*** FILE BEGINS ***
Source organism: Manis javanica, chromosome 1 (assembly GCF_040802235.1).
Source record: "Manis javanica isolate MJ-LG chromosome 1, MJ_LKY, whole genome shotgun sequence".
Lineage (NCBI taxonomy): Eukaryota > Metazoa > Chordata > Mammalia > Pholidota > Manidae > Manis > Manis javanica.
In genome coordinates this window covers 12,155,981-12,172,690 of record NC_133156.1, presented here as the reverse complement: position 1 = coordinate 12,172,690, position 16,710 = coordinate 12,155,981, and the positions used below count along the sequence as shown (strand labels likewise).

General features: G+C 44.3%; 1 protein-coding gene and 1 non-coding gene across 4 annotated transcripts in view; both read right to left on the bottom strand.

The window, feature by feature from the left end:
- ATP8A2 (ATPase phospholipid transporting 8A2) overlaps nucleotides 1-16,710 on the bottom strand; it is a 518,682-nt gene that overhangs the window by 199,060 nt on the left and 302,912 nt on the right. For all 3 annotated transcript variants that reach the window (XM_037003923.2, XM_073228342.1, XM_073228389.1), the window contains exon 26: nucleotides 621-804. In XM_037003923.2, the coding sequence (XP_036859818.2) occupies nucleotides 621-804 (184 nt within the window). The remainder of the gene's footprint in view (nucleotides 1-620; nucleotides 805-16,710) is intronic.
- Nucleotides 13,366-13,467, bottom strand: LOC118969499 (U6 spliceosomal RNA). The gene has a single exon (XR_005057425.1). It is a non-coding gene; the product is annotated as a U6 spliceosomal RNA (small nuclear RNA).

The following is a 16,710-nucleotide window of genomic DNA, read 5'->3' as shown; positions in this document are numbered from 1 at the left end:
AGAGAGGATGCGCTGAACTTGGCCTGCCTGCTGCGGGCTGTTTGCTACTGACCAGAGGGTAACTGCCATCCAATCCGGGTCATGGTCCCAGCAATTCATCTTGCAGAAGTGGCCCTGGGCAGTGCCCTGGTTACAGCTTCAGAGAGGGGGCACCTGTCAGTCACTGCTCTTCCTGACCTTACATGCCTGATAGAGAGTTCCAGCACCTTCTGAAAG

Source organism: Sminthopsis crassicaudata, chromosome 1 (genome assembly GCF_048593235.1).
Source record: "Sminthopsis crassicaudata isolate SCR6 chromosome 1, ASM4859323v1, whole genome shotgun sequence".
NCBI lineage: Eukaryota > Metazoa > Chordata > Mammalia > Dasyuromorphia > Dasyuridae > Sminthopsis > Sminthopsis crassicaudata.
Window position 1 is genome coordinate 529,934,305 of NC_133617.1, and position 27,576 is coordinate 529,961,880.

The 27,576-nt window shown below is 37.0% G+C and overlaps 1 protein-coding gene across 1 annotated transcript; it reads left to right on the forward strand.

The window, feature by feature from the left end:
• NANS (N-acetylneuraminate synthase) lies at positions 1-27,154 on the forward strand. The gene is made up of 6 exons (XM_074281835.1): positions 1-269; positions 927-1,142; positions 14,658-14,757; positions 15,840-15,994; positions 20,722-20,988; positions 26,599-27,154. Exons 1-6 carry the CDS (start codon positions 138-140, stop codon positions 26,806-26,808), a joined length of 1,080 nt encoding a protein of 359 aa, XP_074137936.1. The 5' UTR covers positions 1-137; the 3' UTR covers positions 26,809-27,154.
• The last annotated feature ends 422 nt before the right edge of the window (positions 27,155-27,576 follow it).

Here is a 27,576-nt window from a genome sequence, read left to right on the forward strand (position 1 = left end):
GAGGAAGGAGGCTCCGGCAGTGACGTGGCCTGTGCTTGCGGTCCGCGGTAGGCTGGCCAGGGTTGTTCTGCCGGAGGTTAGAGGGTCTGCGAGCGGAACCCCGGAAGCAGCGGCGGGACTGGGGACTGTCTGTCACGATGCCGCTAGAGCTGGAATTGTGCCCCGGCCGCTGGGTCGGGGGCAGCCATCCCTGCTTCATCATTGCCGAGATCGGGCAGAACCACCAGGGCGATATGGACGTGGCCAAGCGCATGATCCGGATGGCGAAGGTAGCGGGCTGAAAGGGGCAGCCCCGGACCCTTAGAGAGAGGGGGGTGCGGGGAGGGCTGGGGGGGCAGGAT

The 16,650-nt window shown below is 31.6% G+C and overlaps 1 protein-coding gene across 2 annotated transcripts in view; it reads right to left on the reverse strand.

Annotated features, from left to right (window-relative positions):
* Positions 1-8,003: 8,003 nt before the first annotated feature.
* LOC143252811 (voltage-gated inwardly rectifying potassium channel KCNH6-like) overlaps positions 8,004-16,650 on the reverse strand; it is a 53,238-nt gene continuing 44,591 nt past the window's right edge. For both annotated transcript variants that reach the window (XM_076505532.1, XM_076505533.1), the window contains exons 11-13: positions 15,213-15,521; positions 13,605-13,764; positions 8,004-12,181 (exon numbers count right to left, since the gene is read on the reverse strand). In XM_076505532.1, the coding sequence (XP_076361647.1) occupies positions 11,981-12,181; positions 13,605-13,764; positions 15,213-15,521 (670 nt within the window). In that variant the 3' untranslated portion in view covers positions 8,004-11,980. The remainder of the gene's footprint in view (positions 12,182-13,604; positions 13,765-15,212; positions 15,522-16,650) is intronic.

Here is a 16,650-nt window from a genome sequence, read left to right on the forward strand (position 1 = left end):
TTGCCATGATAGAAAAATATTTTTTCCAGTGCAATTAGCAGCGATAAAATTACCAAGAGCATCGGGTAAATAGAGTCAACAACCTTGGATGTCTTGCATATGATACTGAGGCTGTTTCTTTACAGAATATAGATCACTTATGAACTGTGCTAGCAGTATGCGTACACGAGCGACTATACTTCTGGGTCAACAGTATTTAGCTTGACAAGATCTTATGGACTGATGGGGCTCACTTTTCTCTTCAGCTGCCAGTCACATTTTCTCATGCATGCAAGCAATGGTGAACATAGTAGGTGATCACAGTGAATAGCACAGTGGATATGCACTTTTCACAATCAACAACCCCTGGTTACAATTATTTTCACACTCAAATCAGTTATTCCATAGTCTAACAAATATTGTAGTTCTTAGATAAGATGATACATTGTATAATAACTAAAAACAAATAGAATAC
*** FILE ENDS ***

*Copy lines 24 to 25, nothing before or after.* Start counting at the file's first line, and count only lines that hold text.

* LOC143252811 (voltage-gated inwardly rectifying potassium channel KCNH6-like) overlaps positions 8,004-16,650 on the reverse strand; it is a 53,238-nt gene continuing 44,591 nt past the window's right edge. For both annotated transcript variants that reach the window (XM_076505532.1, XM_076505533.1), the window contains exons 11-13: positions 15,213-15,521; positions 13,605-13,764; positions 8,004-12,181 (exon numbers count right to left, since the gene is read on the reverse strand). In XM_076505532.1, the coding sequence (XP_076361647.1) occupies positions 11,981-12,181; positions 13,605-13,764; positions 15,213-15,521 (670 nt within the window). In that variant the 3' untranslated portion in view covers positions 8,004-11,980. The remainder of the gene's footprint in view (positions 12,182-13,604; positions 13,765-15,212; positions 15,522-16,650) is intronic.

Here is a 16,650-nt window from a genome sequence, read left to right on the forward strand (position 1 = left end):